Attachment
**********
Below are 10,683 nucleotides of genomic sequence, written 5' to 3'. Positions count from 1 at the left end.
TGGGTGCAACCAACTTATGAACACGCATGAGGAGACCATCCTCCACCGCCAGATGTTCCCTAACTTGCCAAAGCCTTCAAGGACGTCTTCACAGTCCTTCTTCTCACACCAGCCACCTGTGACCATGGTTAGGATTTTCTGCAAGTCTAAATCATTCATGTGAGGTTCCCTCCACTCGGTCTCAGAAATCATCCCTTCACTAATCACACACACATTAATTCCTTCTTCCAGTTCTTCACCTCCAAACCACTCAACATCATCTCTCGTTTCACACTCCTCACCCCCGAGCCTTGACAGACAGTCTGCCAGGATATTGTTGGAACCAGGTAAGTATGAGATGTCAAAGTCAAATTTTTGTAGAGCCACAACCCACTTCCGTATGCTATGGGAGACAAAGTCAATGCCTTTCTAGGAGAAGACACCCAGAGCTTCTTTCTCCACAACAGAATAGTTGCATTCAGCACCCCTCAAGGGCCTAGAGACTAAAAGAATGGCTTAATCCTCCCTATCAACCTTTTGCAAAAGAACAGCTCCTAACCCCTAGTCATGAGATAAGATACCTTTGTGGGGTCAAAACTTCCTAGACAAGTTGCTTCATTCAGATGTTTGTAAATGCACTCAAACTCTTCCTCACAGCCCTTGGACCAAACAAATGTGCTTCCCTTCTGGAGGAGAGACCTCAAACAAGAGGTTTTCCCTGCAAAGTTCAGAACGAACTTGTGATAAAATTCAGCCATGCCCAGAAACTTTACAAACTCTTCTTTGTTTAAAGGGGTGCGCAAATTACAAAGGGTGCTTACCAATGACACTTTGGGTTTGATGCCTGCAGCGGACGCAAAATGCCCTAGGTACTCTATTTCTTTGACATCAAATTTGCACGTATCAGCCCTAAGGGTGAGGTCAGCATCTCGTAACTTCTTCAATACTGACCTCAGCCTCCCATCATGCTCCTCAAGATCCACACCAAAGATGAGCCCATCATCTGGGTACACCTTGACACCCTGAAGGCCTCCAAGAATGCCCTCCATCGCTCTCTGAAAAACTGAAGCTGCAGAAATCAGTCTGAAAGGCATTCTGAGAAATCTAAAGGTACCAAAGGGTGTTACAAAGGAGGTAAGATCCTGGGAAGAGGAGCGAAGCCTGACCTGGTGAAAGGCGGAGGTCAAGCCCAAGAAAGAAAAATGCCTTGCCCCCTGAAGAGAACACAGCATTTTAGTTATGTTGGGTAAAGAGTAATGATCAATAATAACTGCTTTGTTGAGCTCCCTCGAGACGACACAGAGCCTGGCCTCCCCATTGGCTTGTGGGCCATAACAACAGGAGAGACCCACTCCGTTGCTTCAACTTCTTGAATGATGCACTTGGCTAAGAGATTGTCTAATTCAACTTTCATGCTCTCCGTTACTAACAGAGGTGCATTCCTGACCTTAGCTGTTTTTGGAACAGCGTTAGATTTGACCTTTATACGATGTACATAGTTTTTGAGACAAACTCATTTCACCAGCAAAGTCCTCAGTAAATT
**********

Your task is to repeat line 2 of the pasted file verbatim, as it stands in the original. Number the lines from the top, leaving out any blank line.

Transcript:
TGGGTGCAACCAACTTATGAACACGCATGAGGAGACCATCCTCCACCGCCAGATGTTCCCTAACTTGCCAAAGCCTTCAAGGACGTCTTCACAGTCCTTCTTCTCACACCAGCCACCTGTGACCATGGTTAGGATTTTCTGCAAGTCTAAATCATTCATGTGAGGTTCCCTCCACTCGGTCTCAGAAATCATCCCTTCACTAATCACACACACATTAATTCCTTCTTCCAGTTCTTCACCTCCAAACCACTCAACATCATCTCTCGTTTCACACTCCTCACCCCCGAGCCTTGACAGACAGTCTGCCAGGATATTGTTGGAACCAGGTAAGTATGAGATGTCAAAGTCAAATTTTTGTAGAGCCACAACCCACTTCCGTATGCTATGGGAGACAAAGTCAATGCCTTTCTAGGAGAAGACACCCAGAGCTTCTTTCTCCACAACAGAATAGTTGCATTCAGCACCCCTCAAGGGCCTAGAGACTAAAAGAATGGCTTAATCCTCCCTATCAACCTTTTGCAAAAGAACAGCTCCTAACCCCTAGTCATGAGATAAGATACCTTTGTGGGGTCAAAACTTCCTAGACAAGTTGCTTCATTCAGATGTTTGTAAATGCACTCAAACTCTTCCTCACAGCCCTTGGACCAAACAAATGTGCTTCCCTTCTGGAGGAGAGACCTCAAACAAGAGGTTTTCCCTGCAAAGTTCAGAACGAACTTGTGATAAAATTCAGCCATGCCCAGAAACTTTACAAACTCTTCTTTGTTTAAAGGGGTGCGCAAATTACAAAGGGTGCTTACCAATGACACTTTGGGTTTGATGCCTGCAGCGGACGCAAAATGCCCTAGGTACTCTATTTCTTTGACATCAAATTTGCACGTATCAGCCCTAAGGGTGAGGTCAGCATCTCGTAACTTCTTCAATACTGACCTCAGCCTCCCATCATGCTCCTCAAGATCCACACCAAAGATGAGCCCATCATCTGGGTACACCTTGACACCCTGAAGGCCTCCAAGAATGCCCTCCATCGCTCTCTGAAAAACTGAAGCTGCAGAAATCAGTCTGAAAGGCATTCTGAGAAATCTAAAGGTACCAAAGGGTGTTACAAAGGAGGTAAGATCCTGGGAAGAGGAGCGAAGCCTGACCTGGTGAAAGGCGGAGGTCAAGCCCAAGAAAGAAAAATGCCTTGCCCCCTGAAGAGAACACAGCATTTTAGTTATGTTGGGTAAAGAGTAATGATCAATAATAACTGCTTTGTTGAGCTCCCTCGAGACGACACAGAGCCTGGCCTCCCCATTGGCTTGTGGGCCATAACAACAGGAGAGACCCACTCCGTTGCTTCAACTTCTTGAATGATGCACTTGGCTAAGAGATTGTCTAATTCAACTTTCATGCTCTCCGTTACTAACAGAGGTGCATTCCTGACCTTAGCTGTTTTTGGAACAGCGTTAGATTTGACCTTTATACGATGTACATAGTTTTTGAGACAAACTCATTTCACCAGCAAAGTCCTCAGTAAATT